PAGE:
“You feel a little bit more comfortable,” Chelios said. “I know a few more people this time coming into it. It’s a little more fun, knowing what to do, not always being lost on the street and wondering where the team bus is."
“It’s awesome to come in here and be with the best team in the world this year and get a little piece of what they got this year.”
Jake said the Hawks-Red Wings playoffs series this year was “awesome” to watch, though he wouldn’t claim a favorite team because of dual allegiances.
“You can’t really ask for a better series, especially the last time they’re going to be in the same division,” he said. “Going into Game 7, there really wasn’t a team I wanted to win or lose.”
Regarding the Wings' prospects, in terms of both those attending the summer camp and those who aren't in attendance, DetroitHockey.net's Clark Rasmussen engaged in a little numerical dissection:
With today's release of the jersey numbers for Detroit's 2013 Development Camp, we can get a look at some of the changes soon to come. Last year we were told that development camp numbers meant nothing but only Luke Glendening (who was on a tryout at the time of the development camp) switched between camp and the Red & White Game in January, so I think it's safe to use these numbers as indicators.
Of immediate note, the recently-signed Glendening has moved from the #72 he wore in camp and the #65 he wore in the Red & White Game (now taken by Danny DeKeyser) to #21. That number had been assigned to [Tomas Tatar], so the fact that Glendening has it now seems to validate the report that he'd requested a switch to #90.
Similarly, Phillippe Hudon has been given #63 (he wore #61 last year), which wouldn't be available if Joakim Andersson were not switching. I'd been expecting Andersson to take #18 as soon as it became available, which is the case with Ian White no longer on the team.
It's worth noting that no number changes were expected for goalies Petr Mrazek and Tom McCollum but Mrazek's #34 was assigned to free agent Andrew D'Agostini and McCollum's #38 went to tryout Toni Eskelinen.
He continues at some length and offers a chart of number changes, too.
In the "rankings and assessments" department, via RedWingsFeed, Hockey Prospectus's Corey Pronman penned a ranking of the NHL's 30 teams in terms of their respective pools of prospects, and the Wings come in at #7:
7. Detroit Red Wings: Brendan Smith graduated, and Detroit lacks a truly elite prospect, but the amount of good to very good prospects in this organization is among hockey's best. Gustav Nyquist, Tomas Tatar, Danny DeKeyser, and Calle Jarnkrok lead the pack, but there are many other names that possess upside beyond them.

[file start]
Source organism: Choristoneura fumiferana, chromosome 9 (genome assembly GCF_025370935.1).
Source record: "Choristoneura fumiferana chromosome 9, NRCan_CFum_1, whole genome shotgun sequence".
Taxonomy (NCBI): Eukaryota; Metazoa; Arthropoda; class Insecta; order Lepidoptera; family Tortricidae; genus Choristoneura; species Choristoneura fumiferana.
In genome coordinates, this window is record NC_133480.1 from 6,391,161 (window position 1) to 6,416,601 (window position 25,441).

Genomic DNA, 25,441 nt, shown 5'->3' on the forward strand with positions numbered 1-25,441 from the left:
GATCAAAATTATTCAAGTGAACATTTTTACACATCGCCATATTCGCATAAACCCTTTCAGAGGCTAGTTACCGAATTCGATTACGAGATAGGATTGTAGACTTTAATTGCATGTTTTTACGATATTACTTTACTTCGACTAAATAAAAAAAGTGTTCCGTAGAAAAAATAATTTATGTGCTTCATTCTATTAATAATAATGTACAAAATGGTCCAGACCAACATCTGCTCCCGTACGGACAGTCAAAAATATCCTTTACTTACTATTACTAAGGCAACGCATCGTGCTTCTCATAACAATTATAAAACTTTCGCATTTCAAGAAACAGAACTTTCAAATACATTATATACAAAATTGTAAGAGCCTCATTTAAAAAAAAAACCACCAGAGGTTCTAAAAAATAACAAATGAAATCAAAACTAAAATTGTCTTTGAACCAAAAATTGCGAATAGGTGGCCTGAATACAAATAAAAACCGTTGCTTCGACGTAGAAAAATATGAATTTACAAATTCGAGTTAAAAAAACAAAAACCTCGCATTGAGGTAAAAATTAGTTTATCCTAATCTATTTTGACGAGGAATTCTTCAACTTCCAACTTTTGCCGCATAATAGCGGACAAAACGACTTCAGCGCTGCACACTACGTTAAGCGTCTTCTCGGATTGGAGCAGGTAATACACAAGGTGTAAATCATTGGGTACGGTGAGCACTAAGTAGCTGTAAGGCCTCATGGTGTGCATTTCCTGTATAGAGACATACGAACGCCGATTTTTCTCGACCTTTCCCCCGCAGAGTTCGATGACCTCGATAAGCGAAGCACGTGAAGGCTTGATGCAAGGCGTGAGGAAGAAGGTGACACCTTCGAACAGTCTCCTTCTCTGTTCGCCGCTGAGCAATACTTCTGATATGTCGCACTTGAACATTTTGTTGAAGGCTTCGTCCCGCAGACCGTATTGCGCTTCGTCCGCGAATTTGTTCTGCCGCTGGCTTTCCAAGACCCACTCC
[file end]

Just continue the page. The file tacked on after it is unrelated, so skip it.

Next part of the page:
And you can guess who penned this slightly sarcastic "grading" of the Wings' free agency moves, among a 30-team list (:
Detroit Red Wings: The Wings missed on Ryan Suter last summer, then entered into a “transition year” that saw them transition right into the conference semifinal. So GM Ken Holland went into the off-season ready to spend – little did he know what opportunity would arise.
Daniel Alfredsson at $5.5 million for one season is a classic “hired gun wants to win Cup” scenario, but this gun has more than a few bullets left. He’s a perfect addition to the top six for this team. So is Stephen Weiss (5 years, $4.9 million) who costs less and might even be a shade better than Valtteri Filppula. Much like Nathan Horton when he left Florida, Weiss has been waiting years for this chance.
The Wings are losing Damien Brunner (bummer) and potentially Dan Cleary.
They still need to address the blue line, but adding two top-six forwards makes Detroit a lot closer to that Cup Alfie’s chasing. Hey, remember when Marian Hossa went to Detroit to chase one? Good times …
And finally, I don't know if this is going to be my overnight report or not. It'll depend on what's posted this evening and how I'm feeling after packing. I'm heading up to Traverse City tomorrow and again, if you want me to focus on certain prospects or go after certain interviews, please let me know via the comments, via email at georgemalik at kuklaskorner dot com or on Twitter. I'm actually a little faster at answering emails and Tweets than comments, but I'm an old fart in terms of preferring email over everything else.
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The Malik Report is a destination for all things Red Wings-related. I offer biased, perhaps unprofessional-at-times and verbose coverage of my favorite team, their prospects and developmental affiliates. I've joined the Kukla's Korner family with five years of blogging under my belt, and I hope you'll find almost everything you need to follow your Red Wings at a place where all opinions are created equal and we're all friends, talking about hockey and the team we love to follow.